Lord, in You I’m united with all Your people, past and present. They spur me on to live a godly life for You.
Read GENESIS 32:1–21
Jacob Prepares to Meet Esau
3 Jacob sent messengers ahead of him to his brother Esau in the land of Seir, the country of Edom. 4 He instructed them: “This is what you are to say to my lord Esau: ‘Your servant Jacob says, I have been staying with Laban and have remained there till now. 5 I have cattle and donkeys, sheep and goats, male and female servants. Now I am sending this message to my lord, that I may find favor in your eyes.’”
6 When the messengers returned to Jacob, they said, “We went to your brother Esau, and now he is coming to meet you, and four hundred men are with him.”
7 In great fear and distress Jacob divided the people who were with him into two groups,[c] and the flocks and herds and camels as well. 8 He thought, “If Esau comes and attacks one group,[d] the group[e] that is left may escape.”
9 Then Jacob prayed, “O God of my father Abraham, God of my father Isaac, Lord, you who said to me, ‘Go back to your country and your relatives, and I will make you prosper,’ 10 I am unworthy of all the kindness and faithfulness you have shown your servant. I had only my staff when I crossed this Jordan, but now I have become two camps. 11 Save me, I pray, from the hand of my brother Esau, for I am afraid he will come and attack me, and also the mothers with their children. 12 But you have said, ‘I will surely make you prosper and will make your descendants like the sand of the sea, which cannot be counted.’”
13 He spent the night there, and from what he had with him he selected a gift for his brother Esau: 14 two hundred female goats and twenty male goats, two hundred ewes and twenty rams, 15 thirty female camels with their young, forty cows and ten bulls, and twenty female donkeys and ten male donkeys. 16 He put them in the care of his servants, each herd by itself, and said to his servants, “Go ahead of me, and keep some space between the herds.”
17 He instructed the one in the lead: “When my brother Esau meets you and asks, ‘Who do you belong to, and where are you going, and who owns all these animals in front of you?’ 18 then you are to say, ‘They belong to your servant Jacob. They are a gift sent to my lord Esau, and he is coming behind us.’”
19 He also instructed the second, the third and all the others who followed the herds: “You are to say the same thing to Esau when you meet him. 20 And be sure to say, ‘Your servant Jacob is coming behind us.’” For he thought, “I will pacify him with these gifts I am sending on ahead; later, when I see him, perhaps he will receive me.” 21 So Jacob’s gifts went on ahead of him, but he himself spent the night in the camp.
New International Version (NIV)Holy Bible, New International Version®, NIV® Copyright ©1973, 1978, 1984, 2011 by Biblica, Inc.® Used by permission. All rights reserved worldwide.
‘God hath not promised smooth roads and wide, / swift, easy travel, needing no guide’.1 But He has promised His presence. Tell Him about the rough road you are on.
Jacob has come through his confrontation with Laban. In the process, he has found God to be his shield of protection, as his grandfather Abraham discovered.2 We too are called to take up the shield of faith as part of a defense against discouragement.3 The next challenge is always just around the corner, and for Jacob it is to be an even bigger challenge, partly because it involves his brother, partly because, unlike with Laban, here he has no justification to offer. No surprise then that Jacob feels fearful and distressed (7). Behind that fear and adding to its intensity is the distrust of human nature that must have been bred through living and jostling with Laban. Esau is bound to hate him ,to be angry and revengeful. Preparing for the worst, he employs strategies to soften up Esau with lavish gifts which in the end are unnecessary.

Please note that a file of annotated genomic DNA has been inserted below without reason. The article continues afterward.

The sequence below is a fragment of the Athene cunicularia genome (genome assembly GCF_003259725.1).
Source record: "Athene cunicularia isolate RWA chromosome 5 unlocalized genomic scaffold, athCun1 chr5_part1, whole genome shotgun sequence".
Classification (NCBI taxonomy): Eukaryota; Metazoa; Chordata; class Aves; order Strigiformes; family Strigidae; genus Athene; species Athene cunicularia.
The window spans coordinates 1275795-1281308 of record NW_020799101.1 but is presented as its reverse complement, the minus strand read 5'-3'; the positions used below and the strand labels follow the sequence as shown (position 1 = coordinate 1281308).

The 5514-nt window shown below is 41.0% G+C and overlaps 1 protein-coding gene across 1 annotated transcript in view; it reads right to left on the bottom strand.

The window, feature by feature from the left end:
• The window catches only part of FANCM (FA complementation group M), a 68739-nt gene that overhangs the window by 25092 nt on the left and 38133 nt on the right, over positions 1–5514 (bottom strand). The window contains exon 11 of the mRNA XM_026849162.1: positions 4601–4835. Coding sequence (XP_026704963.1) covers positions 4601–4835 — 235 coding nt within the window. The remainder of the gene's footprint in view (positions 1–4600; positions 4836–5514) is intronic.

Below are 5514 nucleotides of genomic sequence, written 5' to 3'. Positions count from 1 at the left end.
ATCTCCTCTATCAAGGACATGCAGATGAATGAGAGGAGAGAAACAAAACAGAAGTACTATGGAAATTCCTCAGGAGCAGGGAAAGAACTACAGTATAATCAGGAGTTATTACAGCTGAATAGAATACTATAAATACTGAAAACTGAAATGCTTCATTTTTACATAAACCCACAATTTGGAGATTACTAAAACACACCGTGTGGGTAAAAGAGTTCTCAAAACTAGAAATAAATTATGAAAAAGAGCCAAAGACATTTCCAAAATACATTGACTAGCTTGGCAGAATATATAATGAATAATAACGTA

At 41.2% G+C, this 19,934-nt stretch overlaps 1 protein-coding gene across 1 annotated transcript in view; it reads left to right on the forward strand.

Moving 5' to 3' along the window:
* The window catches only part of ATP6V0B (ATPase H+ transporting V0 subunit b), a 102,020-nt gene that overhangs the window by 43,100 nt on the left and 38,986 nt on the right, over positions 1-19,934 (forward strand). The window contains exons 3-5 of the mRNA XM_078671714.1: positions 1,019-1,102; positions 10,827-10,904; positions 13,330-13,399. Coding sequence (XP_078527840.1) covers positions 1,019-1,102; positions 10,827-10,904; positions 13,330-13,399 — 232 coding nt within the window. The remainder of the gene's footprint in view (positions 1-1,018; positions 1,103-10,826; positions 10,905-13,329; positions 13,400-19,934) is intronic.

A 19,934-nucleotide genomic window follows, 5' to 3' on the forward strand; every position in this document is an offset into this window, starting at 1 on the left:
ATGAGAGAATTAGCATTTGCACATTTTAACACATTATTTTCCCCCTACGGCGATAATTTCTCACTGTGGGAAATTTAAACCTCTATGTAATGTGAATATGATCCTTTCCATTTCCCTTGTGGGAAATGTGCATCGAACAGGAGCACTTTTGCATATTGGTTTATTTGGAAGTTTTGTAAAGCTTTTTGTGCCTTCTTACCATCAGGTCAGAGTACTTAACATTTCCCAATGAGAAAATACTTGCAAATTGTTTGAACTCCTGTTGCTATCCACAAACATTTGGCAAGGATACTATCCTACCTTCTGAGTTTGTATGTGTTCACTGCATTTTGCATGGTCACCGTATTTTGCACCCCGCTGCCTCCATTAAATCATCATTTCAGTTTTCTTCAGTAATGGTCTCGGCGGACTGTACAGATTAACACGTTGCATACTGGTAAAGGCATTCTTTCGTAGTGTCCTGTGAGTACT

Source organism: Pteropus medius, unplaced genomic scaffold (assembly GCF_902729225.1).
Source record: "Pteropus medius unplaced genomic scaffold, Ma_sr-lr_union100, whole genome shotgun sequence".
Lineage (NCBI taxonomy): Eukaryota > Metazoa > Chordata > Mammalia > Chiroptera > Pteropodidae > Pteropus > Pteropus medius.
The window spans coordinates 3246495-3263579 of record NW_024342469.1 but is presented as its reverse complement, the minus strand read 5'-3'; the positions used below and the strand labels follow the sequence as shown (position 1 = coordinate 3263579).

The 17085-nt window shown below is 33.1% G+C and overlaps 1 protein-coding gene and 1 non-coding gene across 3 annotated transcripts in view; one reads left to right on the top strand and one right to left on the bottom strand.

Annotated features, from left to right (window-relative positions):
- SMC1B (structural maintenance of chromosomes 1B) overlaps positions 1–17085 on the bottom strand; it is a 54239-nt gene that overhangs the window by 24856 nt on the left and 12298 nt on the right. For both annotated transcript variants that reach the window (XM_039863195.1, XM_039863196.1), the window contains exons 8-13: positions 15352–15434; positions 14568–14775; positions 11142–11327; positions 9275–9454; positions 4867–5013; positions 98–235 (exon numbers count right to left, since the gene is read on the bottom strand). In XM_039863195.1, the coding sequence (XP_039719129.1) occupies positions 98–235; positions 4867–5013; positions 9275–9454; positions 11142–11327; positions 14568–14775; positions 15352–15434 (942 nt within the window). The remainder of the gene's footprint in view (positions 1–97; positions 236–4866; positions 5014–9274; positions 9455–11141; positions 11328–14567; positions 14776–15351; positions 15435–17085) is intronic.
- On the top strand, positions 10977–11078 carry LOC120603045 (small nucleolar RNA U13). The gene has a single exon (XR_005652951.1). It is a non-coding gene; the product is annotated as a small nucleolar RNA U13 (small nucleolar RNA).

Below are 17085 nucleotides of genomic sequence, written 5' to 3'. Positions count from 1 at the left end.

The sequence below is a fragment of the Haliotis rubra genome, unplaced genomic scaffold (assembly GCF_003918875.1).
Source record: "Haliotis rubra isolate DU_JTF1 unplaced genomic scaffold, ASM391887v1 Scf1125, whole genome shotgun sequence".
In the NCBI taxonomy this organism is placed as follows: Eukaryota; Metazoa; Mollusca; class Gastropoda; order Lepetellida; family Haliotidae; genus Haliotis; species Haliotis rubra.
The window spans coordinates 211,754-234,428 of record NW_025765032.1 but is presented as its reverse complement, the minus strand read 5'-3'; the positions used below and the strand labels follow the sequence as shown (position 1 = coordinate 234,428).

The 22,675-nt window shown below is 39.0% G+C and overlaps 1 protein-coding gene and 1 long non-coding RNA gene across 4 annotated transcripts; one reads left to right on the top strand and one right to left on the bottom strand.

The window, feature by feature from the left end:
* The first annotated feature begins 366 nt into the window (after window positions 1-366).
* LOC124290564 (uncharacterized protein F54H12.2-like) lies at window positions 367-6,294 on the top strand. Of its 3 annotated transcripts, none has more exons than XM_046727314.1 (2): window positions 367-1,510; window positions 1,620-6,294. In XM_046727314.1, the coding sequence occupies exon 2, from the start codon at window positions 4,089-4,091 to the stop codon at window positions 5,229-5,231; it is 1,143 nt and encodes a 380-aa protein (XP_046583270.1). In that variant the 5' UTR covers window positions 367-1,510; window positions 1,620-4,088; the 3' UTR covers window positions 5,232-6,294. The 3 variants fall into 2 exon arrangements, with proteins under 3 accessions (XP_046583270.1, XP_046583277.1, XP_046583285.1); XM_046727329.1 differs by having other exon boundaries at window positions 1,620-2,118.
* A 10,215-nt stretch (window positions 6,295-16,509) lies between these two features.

Jacob’s fear is understandable. The question is whether it is justifiable. It’s a question we too need to address in a hostile world. The causes of Jacob’s fear are real – but they are not the entire picture. He and we need to be alert to the reasons for confidence that counter our temptation to fear. Jacob looks to his previous experience of protection, now graciously reinforced by the appearance of angels of God (1). He turns to call on God (9–12) in something of a model prayer, focusing on God’s kind and faithful promises, his own unworthiness, the reality of his fear, and a cry for help. He adopts the common practice of reminding the Lord of His promises (12) – not that they slip God’s memory! We bolster our own hearts against a fear that diverts us from obedience by reassuring ourselves that God is for us.
What causes you the most fear? Having to face past failure? Thinking others are bound to be negative towards you? Use Jacob’s prayer to bring your fears to the Lord.
Mighty God, I need to take to heart the words of Paul to Timothy, “For God gave us a spirit not of fear but of power and love and self control” (2Tim. 1:7, ESV). Dear Lord, I pray for power, love and self control in my life.
1 Annie Johnson Flint, 1866–1932, ‘God hath not promised’ 2 Gen 15:1 3 Eph 6:16